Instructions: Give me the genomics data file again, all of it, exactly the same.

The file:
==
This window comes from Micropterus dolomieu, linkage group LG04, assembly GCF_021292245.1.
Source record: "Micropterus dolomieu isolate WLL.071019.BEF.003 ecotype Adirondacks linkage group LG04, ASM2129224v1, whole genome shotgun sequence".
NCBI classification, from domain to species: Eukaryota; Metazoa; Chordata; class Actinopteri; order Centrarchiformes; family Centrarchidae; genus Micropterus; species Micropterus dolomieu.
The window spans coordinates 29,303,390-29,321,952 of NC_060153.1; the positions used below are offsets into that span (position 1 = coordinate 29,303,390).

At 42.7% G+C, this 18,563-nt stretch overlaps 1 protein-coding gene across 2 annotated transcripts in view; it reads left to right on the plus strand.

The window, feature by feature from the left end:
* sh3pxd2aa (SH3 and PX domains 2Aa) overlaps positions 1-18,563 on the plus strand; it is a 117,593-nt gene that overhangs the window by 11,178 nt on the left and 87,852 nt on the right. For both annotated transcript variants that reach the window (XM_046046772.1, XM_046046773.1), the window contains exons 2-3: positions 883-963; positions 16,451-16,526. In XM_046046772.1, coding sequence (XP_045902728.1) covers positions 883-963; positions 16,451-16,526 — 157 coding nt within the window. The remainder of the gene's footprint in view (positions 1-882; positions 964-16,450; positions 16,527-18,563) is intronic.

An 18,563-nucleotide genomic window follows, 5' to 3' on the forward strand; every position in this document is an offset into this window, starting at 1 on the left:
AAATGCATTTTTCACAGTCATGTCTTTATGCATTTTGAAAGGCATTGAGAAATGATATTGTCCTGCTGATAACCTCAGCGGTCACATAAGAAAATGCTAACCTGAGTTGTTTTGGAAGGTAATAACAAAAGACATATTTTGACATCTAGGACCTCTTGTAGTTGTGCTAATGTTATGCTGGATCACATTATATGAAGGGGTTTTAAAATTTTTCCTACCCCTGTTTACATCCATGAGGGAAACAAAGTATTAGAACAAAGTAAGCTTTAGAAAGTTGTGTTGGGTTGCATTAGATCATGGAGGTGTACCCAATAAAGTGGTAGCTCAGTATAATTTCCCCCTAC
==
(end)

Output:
This window comes from Micropterus dolomieu, linkage group LG04, assembly GCF_021292245.1.
Source record: "Micropterus dolomieu isolate WLL.071019.BEF.003 ecotype Adirondacks linkage group LG04, ASM2129224v1, whole genome shotgun sequence".
NCBI classification, from domain to species: Eukaryota; Metazoa; Chordata; class Actinopteri; order Centrarchiformes; family Centrarchidae; genus Micropterus; species Micropterus dolomieu.
The window spans coordinates 29,303,390-29,321,952 of NC_060153.1; the positions used below are offsets into that span (position 1 = coordinate 29,303,390).

At 42.7% G+C, this 18,563-nt stretch overlaps 1 protein-coding gene across 2 annotated transcripts in view; it reads left to right on the plus strand.

The window, feature by feature from the left end:
* sh3pxd2aa (SH3 and PX domains 2Aa) overlaps positions 1-18,563 on the plus strand; it is a 117,593-nt gene that overhangs the window by 11,178 nt on the left and 87,852 nt on the right. For both annotated transcript variants that reach the window (XM_046046772.1, XM_046046773.1), the window contains exons 2-3: positions 883-963; positions 16,451-16,526. In XM_046046772.1, coding sequence (XP_045902728.1) covers positions 883-963; positions 16,451-16,526 — 157 coding nt within the window. The remainder of the gene's footprint in view (positions 1-882; positions 964-16,450; positions 16,527-18,563) is intronic.

An 18,563-nucleotide genomic window follows, 5' to 3' on the forward strand; every position in this document is an offset into this window, starting at 1 on the left:
AAATGCATTTTTCACAGTCATGTCTTTATGCATTTTGAAAGGCATTGAGAAATGATATTGTCCTGCTGATAACCTCAGCGGTCACATAAGAAAATGCTAACCTGAGTTGTTTTGGAAGGTAATAACAAAAGACATATTTTGACATCTAGGACCTCTTGTAGTTGTGCTAATGTTATGCTGGATCACATTATATGAAGGGGTTTTAAAATTTTTCCTACCCCTGTTTACATCCATGAGGGAAACAAAGTATTAGAACAAAGTAAGCTTTAGAAAGTTGTGTTGGGTTGCATTAGATCATGGAGGTGTACCCAATAAAGTGGTAGCTCAGTATAATTTCCCCCTAC